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Nucleic Acids Res. 2016 Sep 30;44(17):8501-11. doi: 10.1093/nar/gkw688. Epub 2016 Aug 3.

Impact of donor-recipient phylogenetic distance on bacterial genome transplantation.

Author information

1
INRA, UMR 1332 de Biologie du Fruit et Pathologie, F-33140 Villenave d'Ornon, France University of Bordeaux, UMR 1332 de Biologie du Fruit et Pathologie, F-33140 Villenave d'Ornon, France.
2
Université de Sherbrooke, Département de biologie, 2500 boulevard Université Sherbrooke (Québec), J1K 2R1, Canada.
3
J. Craig Venter Institute, Rockville, MD 20850, USA.
4
INRA, UMR 1332 de Biologie du Fruit et Pathologie, F-33140 Villenave d'Ornon, France University of Bordeaux, UMR 1332 de Biologie du Fruit et Pathologie, F-33140 Villenave d'Ornon, France clartigu@bordeaux.inra.fr.

Abstract

Genome transplantation (GT) allows the installation of purified chromosomes into recipient cells, causing the resulting organisms to adopt the genotype and the phenotype conferred by the donor cells. This key process remains a bottleneck in synthetic biology, especially for genome engineering strategies of intractable and economically important microbial species. So far, this process has only been reported using two closely related bacteria, Mycoplasma mycoides subsp. capri (Mmc) and Mycoplasma capricolum subsp. capricolum (Mcap), and the main factors driving the compatibility between a donor genome and a recipient cell are poorly understood. Here, we investigated the impact of the evolutionary distance between donor and recipient species on the efficiency of GT. Using Mcap as the recipient cell, we successfully transplanted the genome of six bacteria belonging to the Spiroplasma phylogenetic group but including species of two distinct genera. Our results demonstrate that GT efficiency is inversely correlated with the phylogenetic distance between donor and recipient bacteria but also suggest that other species-specific barriers to GT exist. This work constitutes an important step toward understanding the cellular factors governing the GT process in order to better define and eventually extend the existing genome compatibility limit.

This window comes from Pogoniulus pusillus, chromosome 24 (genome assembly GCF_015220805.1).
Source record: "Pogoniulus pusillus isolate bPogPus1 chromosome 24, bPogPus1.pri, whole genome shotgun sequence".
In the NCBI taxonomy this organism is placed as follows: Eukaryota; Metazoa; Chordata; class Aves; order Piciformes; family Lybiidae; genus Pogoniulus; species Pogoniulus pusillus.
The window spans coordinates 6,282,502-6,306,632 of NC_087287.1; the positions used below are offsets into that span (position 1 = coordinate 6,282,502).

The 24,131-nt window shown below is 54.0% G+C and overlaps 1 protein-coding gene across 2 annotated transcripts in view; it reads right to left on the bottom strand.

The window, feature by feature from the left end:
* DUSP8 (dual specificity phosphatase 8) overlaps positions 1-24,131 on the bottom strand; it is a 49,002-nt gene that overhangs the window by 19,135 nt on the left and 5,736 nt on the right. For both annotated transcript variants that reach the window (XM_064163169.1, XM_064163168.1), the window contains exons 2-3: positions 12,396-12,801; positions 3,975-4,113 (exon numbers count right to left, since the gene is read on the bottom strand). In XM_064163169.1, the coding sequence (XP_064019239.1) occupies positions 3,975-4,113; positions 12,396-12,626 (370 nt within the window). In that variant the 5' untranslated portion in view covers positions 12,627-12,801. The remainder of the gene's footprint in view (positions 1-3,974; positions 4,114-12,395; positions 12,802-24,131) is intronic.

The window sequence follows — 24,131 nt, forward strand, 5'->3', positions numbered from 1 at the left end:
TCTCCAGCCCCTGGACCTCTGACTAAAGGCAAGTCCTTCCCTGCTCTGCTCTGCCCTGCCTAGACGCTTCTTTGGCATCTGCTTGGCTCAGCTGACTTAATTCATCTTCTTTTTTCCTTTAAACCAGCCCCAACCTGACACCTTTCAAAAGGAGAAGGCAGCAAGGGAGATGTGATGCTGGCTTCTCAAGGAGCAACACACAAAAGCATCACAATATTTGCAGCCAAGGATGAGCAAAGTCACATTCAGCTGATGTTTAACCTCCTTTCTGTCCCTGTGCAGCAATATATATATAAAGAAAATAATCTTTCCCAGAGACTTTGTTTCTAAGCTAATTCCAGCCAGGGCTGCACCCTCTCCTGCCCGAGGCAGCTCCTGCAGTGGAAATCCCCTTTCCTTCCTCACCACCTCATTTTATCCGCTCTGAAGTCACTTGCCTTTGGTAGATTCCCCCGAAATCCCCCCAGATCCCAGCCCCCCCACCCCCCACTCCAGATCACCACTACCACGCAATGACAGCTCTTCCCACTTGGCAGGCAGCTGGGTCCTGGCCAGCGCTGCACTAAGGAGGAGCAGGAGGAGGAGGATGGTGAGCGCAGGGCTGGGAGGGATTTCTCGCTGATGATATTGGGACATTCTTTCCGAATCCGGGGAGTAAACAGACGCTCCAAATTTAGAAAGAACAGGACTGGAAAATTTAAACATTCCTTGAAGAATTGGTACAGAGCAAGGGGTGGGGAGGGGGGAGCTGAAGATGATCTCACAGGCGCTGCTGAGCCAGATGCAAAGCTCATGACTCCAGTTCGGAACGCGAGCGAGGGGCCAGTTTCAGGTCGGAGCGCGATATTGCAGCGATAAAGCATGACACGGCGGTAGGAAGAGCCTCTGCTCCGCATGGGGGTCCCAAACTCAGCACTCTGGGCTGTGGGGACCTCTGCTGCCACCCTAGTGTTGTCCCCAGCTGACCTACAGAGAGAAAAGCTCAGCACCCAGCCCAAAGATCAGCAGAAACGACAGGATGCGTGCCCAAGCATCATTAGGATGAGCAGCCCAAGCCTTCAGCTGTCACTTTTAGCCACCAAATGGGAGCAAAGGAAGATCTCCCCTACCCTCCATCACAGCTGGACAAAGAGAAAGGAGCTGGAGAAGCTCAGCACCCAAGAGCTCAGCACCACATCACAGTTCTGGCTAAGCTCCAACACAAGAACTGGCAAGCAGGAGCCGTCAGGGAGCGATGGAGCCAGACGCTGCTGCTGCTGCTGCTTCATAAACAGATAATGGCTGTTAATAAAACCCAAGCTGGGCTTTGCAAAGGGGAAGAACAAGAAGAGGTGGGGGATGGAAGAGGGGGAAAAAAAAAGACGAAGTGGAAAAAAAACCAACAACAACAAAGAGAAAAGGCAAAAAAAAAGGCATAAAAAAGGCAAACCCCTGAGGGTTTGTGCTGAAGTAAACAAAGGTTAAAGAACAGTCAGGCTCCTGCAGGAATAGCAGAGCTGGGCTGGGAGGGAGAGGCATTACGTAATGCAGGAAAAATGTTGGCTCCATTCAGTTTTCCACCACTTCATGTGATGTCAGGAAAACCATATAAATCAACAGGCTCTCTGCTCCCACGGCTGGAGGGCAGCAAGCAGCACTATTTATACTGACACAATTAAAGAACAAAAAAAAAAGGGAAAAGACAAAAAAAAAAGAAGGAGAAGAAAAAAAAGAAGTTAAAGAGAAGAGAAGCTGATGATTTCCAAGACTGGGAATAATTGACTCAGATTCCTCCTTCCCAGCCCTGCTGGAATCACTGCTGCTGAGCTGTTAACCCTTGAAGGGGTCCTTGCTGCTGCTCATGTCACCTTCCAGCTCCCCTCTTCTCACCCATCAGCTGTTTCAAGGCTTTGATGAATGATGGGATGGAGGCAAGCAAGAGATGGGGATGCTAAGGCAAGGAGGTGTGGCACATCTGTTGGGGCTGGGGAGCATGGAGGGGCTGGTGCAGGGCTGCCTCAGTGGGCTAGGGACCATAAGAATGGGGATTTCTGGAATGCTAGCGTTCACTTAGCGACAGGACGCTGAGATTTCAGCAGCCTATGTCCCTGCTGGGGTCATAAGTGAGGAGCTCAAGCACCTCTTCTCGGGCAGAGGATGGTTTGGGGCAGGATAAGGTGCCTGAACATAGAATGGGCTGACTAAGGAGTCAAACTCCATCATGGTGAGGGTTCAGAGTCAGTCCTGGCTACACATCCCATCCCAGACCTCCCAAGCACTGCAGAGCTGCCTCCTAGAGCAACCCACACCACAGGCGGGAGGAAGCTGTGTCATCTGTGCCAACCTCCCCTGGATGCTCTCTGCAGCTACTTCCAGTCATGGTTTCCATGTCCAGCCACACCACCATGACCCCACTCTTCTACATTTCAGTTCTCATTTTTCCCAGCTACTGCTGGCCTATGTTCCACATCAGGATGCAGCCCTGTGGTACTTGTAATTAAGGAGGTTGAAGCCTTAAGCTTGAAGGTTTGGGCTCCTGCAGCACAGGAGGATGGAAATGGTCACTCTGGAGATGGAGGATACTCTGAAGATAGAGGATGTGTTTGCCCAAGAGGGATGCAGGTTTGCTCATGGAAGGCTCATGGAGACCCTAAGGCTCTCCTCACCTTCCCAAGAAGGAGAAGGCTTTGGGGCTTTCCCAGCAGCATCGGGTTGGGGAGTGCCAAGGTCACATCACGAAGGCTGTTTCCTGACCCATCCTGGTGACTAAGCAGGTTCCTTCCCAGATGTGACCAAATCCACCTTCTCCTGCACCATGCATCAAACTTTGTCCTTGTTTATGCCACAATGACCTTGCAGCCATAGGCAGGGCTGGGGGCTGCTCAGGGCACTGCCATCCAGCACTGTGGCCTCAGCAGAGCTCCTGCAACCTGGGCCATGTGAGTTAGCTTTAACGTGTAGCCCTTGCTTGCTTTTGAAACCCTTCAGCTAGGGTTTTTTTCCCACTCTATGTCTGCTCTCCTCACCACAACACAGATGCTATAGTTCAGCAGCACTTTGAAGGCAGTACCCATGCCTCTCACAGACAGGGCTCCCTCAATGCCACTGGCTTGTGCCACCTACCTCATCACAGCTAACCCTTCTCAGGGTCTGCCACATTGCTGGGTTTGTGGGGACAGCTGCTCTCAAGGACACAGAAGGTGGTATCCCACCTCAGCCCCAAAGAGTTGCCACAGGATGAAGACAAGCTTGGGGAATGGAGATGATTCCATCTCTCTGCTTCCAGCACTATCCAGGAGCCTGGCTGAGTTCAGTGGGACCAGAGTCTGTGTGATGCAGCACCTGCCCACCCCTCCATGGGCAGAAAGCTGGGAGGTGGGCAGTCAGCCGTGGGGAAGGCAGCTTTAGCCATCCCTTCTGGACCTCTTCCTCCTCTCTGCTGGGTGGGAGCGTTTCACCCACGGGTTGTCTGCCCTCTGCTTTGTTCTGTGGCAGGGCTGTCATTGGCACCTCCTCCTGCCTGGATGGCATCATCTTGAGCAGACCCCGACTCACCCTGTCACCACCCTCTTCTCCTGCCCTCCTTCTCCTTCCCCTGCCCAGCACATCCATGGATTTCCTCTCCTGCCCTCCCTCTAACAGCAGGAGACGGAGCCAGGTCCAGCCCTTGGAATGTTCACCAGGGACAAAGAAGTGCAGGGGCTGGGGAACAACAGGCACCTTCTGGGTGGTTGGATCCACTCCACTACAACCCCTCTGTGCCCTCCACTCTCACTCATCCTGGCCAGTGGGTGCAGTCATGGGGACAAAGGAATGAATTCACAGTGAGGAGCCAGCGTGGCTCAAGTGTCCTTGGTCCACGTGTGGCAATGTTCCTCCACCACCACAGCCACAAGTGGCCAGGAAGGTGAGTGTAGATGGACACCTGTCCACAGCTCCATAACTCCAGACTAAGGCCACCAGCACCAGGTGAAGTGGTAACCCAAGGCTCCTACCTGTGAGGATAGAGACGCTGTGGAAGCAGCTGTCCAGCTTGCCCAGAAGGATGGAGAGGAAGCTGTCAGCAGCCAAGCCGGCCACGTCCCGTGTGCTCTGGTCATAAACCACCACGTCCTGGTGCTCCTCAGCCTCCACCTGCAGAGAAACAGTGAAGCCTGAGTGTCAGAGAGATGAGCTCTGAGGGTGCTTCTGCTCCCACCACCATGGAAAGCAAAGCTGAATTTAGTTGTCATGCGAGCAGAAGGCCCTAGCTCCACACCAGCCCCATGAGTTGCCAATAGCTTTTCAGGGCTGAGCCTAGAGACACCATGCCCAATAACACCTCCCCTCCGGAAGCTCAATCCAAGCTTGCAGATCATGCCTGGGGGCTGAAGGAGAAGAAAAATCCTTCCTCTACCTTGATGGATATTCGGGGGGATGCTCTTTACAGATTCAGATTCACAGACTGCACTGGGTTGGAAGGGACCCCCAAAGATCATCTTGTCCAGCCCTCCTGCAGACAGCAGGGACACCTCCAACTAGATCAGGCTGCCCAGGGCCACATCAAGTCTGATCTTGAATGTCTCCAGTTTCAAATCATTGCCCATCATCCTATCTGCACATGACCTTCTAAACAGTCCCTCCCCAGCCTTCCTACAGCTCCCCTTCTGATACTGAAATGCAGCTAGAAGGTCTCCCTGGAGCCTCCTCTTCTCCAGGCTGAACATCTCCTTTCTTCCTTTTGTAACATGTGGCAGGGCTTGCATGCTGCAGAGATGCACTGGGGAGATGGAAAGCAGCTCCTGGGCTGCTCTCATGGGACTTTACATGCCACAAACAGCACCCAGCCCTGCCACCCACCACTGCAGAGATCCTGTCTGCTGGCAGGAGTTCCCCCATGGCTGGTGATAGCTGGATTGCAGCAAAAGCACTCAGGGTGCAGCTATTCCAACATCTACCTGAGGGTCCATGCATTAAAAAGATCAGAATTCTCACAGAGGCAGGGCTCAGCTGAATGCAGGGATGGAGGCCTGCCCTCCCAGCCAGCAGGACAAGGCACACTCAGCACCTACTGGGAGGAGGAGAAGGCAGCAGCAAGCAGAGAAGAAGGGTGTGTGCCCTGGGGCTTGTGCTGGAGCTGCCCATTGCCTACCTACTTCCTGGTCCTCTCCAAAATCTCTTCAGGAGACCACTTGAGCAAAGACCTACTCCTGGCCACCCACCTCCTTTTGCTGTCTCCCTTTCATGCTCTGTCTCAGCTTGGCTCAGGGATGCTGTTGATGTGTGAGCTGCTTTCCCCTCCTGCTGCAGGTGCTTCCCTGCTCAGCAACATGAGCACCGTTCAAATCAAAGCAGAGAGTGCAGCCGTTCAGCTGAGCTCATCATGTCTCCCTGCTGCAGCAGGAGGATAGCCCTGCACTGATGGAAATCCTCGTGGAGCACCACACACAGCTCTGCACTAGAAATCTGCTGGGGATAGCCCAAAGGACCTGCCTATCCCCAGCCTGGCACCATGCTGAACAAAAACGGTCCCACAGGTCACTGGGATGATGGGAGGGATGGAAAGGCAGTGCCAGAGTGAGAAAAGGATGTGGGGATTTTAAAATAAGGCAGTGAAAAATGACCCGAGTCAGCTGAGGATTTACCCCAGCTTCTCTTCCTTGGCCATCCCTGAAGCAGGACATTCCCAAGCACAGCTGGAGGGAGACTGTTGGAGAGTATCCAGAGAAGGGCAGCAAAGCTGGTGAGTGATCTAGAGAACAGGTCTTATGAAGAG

PMID:
27488189
PMCID:
PMC5041484
DOI:
10.1093/nar/gkw688
[Indexed for MEDLINE]
Free PMC Article

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